There is a lot of misinformation flying around on the news, in conversations with friends, and on the internet. One of the biggest areas of confusion seems to be surrounding the topic of masks. Today, we are going to share the facts: what you really need to know about masks and how to protect yourself.
Protecting yourself is a serious business and it is the reason that respirators need to be tested. Respirator and filter media manufacturing is a highly technical process. It involves much more than simply shielding your nose and mouth.
While you should wear a mask, you should also know that you are not 100% protected:
Using any material may be like expecting any window covering (like a window shutter in the image below) to stop insects. In addition, picture the window shutter having gaps or not being secured to the window frame (i.e., does not fit properly).
This is why studies have found that some homemade masks only have 1% filtration, which is almost like using nothing at all, compared to others with a 70% filtration. In this article, you will find how you can make a well-protective mask to give you better protection & coverage.
Who Needs to Wear A Mask?
As of today (4/5/20), the CDC has issued the following guidelines:
“In light of this new evidence, CDC recommends wearing cloth face coverings in public settings where other social distancing measures are difficult to maintain (e.g., grocery stores and pharmacies) especially in areas of significant community-based transmission.
It is critical to emphasize that maintaining 6-feet social distancing remains important to slowing the spread of the virus. CDC is additionally advising the use of simple cloth face coverings to slow the spread of the virus and help people who may have the virus and do not know it from transmitting it to others. Cloth face coverings fashioned from household items or made at home from common materials at low cost can be used as an additional, voluntary public health measure.
The cloth face coverings recommended are not surgical masks or N-95 respirators. Those are critical supplies that must continue to be reserved for healthcare workers and other medical first responders, as recommended by current CDC guidance.”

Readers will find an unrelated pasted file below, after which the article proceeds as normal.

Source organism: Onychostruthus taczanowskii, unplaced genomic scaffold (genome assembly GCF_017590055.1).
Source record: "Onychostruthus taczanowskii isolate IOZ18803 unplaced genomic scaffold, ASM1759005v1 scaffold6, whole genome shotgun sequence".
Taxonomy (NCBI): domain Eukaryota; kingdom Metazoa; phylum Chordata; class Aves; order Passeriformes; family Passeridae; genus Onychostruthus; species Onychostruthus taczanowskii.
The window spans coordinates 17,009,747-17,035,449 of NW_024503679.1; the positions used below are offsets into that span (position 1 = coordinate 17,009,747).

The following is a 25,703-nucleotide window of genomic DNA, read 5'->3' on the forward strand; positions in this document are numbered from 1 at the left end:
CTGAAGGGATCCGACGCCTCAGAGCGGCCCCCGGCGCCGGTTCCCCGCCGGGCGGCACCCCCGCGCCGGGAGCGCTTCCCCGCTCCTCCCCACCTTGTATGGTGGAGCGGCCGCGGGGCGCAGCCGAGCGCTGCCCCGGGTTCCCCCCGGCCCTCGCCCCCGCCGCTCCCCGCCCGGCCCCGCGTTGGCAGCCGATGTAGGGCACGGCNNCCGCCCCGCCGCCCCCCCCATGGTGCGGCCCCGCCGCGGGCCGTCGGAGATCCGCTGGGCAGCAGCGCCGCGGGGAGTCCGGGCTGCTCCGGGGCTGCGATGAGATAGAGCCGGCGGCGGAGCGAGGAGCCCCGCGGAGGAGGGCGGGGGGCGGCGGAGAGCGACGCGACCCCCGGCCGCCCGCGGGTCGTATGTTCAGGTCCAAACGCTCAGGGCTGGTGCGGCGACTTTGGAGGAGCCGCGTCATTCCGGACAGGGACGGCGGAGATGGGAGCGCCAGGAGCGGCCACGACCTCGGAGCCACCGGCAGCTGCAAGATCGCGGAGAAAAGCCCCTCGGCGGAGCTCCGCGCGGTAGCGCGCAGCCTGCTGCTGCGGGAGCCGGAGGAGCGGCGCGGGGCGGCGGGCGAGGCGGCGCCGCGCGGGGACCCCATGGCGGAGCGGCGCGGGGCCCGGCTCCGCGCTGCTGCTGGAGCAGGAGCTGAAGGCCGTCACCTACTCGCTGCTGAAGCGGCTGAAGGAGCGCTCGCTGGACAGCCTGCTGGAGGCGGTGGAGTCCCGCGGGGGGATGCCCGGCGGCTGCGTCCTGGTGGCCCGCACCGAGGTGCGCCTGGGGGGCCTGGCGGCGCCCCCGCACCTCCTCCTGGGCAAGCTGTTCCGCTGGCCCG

We do need to be aware that not all masks are created equal. We need to take proper safety precautions to keep ourselves and others safe.
→ There is a major concern that wearing a mask that is not NIOSH-approved might give a person a false sense of safety and lead someone to be less disciplined about social distancing.
Please realize that social distancing remains critical!
Not All Masks Are Equal
There is a misconception that homemade masks, bandanas, and scarves will offer the same type of protection as an N95 mask, but this confusion could cost someone their life. It could cause a false sense of security if someone thinks that they are protected and therefore does not follow the social-distancing recommendation.
“It is important, therefore, to understand that such masks are not necessarily protective for the wearer in terms of preventing inhalation of the residual droplets in the air, which enter from the sides unfiltered, but they can provide a way to reduce the range of contamination from the droplets-laden cloud.” – CDC.
My dad worked for NIOSH for over 30 years. He was a scientist and Chief of the Policy and Standards Development Branch at the National Personal Protective Technology Laboratory (NPPTL). They test and approve (certify) respirators. It was his job (literally) to know all about respirators. Source: CDC
For this reason, when I saw the confusion over the masks and respirators, I knew that I had to try to clear it up. Today’s information comes from the CDC as well as the NIOSH website.
N95 Masks (tested & approved by NIOSH to keep 95% of particles out)
Vs. Other Masks (not approved by NIOSH)